Mobile phones for development (MOB4DEV): supporting veterinary training of distance learners in Tanzania

Niall Winters, London Knowledge Lab, Institute of Education

TRA5 N Winters (Final Report) [pdf, 2.82mb]

 

SUMMARY:

This report details the use of internet connected mobile phones for in-situ veterinary training on mobile epidemiology in Zanzibar. The study was undertaken with veterinarians and veterinarian assistants from the Department of Agriculture, Zanzibar and veterinary students from the Royal Veterinary College (RVC) in the UK. The aim of the three week study was two-fold:

(i) to determine how Android phones could support the collection of physical exam data in field using Google’s Open Data Kit (ODK),
(ii) to determine how social media applications (such as twitter) can support field logistics and communication between learners in the field and experts based at the RVC.

The fieldwork was designed to be a learning experience for students, who supervised by Department of Agriculture staff, worked in groups of five to collect data on East Coast Fever in cattle on farms in Zanzibar. Each student was assigned a (rotating) role, one of which was collection of physical exam data using the ODK. Outside of fieldwork, students used the phones for checking their email, facebook updates and posting to the project blog. This use was unaffected by the fact that three phones were shared between nine students.

Study participants self-identified as non-technical users of technology. The majority had basic phones for everyday use. None had used twitter on an on-going basis in advance of the project. The Android operating system was not found to be immediately usable but in the main, the ODK proved useful. The paperless option was valued, as was the upload to Excel via XML. The ability to geo-tag data collection points provided students with the ability to map the farms they visited. One participant felt that when using the ODK, they were missing the “hands-on” element of physical examination and were instead simply engaged in information gathering.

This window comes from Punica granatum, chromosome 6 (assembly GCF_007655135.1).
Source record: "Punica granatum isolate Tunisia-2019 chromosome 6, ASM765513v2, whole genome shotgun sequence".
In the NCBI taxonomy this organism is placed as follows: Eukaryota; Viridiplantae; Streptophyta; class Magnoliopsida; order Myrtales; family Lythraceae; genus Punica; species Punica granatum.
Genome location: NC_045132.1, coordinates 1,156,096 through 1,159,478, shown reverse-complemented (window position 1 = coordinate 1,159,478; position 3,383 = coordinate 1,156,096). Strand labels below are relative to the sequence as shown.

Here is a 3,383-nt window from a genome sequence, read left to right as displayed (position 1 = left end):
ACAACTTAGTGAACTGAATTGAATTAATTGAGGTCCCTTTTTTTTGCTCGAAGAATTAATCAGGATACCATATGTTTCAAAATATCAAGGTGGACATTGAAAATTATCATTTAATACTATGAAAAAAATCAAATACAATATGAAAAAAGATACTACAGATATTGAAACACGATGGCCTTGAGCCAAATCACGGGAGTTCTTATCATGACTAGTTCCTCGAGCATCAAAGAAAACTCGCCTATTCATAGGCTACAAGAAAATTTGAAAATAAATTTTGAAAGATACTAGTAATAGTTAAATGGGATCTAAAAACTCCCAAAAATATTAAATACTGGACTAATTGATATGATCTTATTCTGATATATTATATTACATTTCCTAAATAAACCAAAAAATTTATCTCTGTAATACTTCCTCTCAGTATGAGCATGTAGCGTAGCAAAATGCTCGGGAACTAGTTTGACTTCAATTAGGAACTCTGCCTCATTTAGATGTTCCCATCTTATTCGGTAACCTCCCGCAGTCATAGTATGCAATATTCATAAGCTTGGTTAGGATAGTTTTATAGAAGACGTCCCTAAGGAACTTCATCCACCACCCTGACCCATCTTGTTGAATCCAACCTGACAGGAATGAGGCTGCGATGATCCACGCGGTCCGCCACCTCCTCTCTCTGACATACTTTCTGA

Twitter was mainly used for field logistics and organization, providing a broadcast mechanism, unavailable via SMS. However, updates and replies were affected by the quality of network coverage. On the whole, participants did not use twitter for communication with RVC faculty regarding project specifics. They did tweet updates on the progress of the project e.g “Working on 1st Geimsa stain [removed link to picture]”) and for pragmatic issues (e.g. “Pls chase those EDTA tubes up (about 150 we need)…”) affecting the project’s success.

In terms of supporting on-going student learning, future work is focused on providing data analysis tools on the phone itself for use in the field.

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